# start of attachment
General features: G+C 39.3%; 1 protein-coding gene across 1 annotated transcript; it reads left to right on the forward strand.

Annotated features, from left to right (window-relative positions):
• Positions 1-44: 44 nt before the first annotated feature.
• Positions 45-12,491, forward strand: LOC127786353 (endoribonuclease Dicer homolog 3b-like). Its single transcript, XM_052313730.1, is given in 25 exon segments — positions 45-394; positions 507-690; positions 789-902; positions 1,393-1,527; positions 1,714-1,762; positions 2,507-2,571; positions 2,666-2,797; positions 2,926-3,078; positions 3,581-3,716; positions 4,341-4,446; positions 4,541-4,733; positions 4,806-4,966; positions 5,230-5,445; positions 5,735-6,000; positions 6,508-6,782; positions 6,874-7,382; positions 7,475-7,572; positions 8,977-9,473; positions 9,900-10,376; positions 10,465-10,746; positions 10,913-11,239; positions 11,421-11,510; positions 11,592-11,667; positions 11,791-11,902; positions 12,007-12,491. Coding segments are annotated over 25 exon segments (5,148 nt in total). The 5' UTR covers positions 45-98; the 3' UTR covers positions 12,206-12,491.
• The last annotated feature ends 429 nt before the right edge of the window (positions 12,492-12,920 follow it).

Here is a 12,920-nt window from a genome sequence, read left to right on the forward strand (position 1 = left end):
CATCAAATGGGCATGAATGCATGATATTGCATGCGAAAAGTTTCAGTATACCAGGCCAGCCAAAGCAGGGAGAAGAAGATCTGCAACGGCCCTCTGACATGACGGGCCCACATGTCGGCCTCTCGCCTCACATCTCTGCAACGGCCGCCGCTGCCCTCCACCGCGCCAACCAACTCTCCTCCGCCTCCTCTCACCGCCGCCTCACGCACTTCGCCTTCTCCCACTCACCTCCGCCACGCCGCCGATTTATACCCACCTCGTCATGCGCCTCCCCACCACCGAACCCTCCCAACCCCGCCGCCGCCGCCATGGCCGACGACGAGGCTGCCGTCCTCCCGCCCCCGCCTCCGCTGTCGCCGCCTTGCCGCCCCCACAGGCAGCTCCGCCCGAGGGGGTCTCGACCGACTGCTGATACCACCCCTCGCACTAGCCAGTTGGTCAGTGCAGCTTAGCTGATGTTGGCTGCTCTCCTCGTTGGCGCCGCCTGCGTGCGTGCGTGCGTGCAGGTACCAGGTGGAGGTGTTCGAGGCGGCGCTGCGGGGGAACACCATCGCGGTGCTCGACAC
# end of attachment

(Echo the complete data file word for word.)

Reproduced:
General features: G+C 39.3%; 1 protein-coding gene across 1 annotated transcript; it reads left to right on the forward strand.

Annotated features, from left to right (window-relative positions):
• Positions 1-44: 44 nt before the first annotated feature.
• Positions 45-12,491, forward strand: LOC127786353 (endoribonuclease Dicer homolog 3b-like). Its single transcript, XM_052313730.1, is given in 25 exon segments — positions 45-394; positions 507-690; positions 789-902; positions 1,393-1,527; positions 1,714-1,762; positions 2,507-2,571; positions 2,666-2,797; positions 2,926-3,078; positions 3,581-3,716; positions 4,341-4,446; positions 4,541-4,733; positions 4,806-4,966; positions 5,230-5,445; positions 5,735-6,000; positions 6,508-6,782; positions 6,874-7,382; positions 7,475-7,572; positions 8,977-9,473; positions 9,900-10,376; positions 10,465-10,746; positions 10,913-11,239; positions 11,421-11,510; positions 11,592-11,667; positions 11,791-11,902; positions 12,007-12,491. Coding segments are annotated over 25 exon segments (5,148 nt in total). The 5' UTR covers positions 45-98; the 3' UTR covers positions 12,206-12,491.
• The last annotated feature ends 429 nt before the right edge of the window (positions 12,492-12,920 follow it).

Here is a 12,920-nt window from a genome sequence, read left to right on the forward strand (position 1 = left end):
CATCAAATGGGCATGAATGCATGATATTGCATGCGAAAAGTTTCAGTATACCAGGCCAGCCAAAGCAGGGAGAAGAAGATCTGCAACGGCCCTCTGACATGACGGGCCCACATGTCGGCCTCTCGCCTCACATCTCTGCAACGGCCGCCGCTGCCCTCCACCGCGCCAACCAACTCTCCTCCGCCTCCTCTCACCGCCGCCTCACGCACTTCGCCTTCTCCCACTCACCTCCGCCACGCCGCCGATTTATACCCACCTCGTCATGCGCCTCCCCACCACCGAACCCTCCCAACCCCGCCGCCGCCGCCATGGCCGACGACGAGGCTGCCGTCCTCCCGCCCCCGCCTCCGCTGTCGCCGCCTTGCCGCCCCCACAGGCAGCTCCGCCCGAGGGGGTCTCGACCGACTGCTGATACCACCCCTCGCACTAGCCAGTTGGTCAGTGCAGCTTAGCTGATGTTGGCTGCTCTCCTCGTTGGCGCCGCCTGCGTGCGTGCGTGCGTGCAGGTACCAGGTGGAGGTGTTCGAGGCGGCGCTGCGGGGGAACACCATCGCGGTGCTCGACAC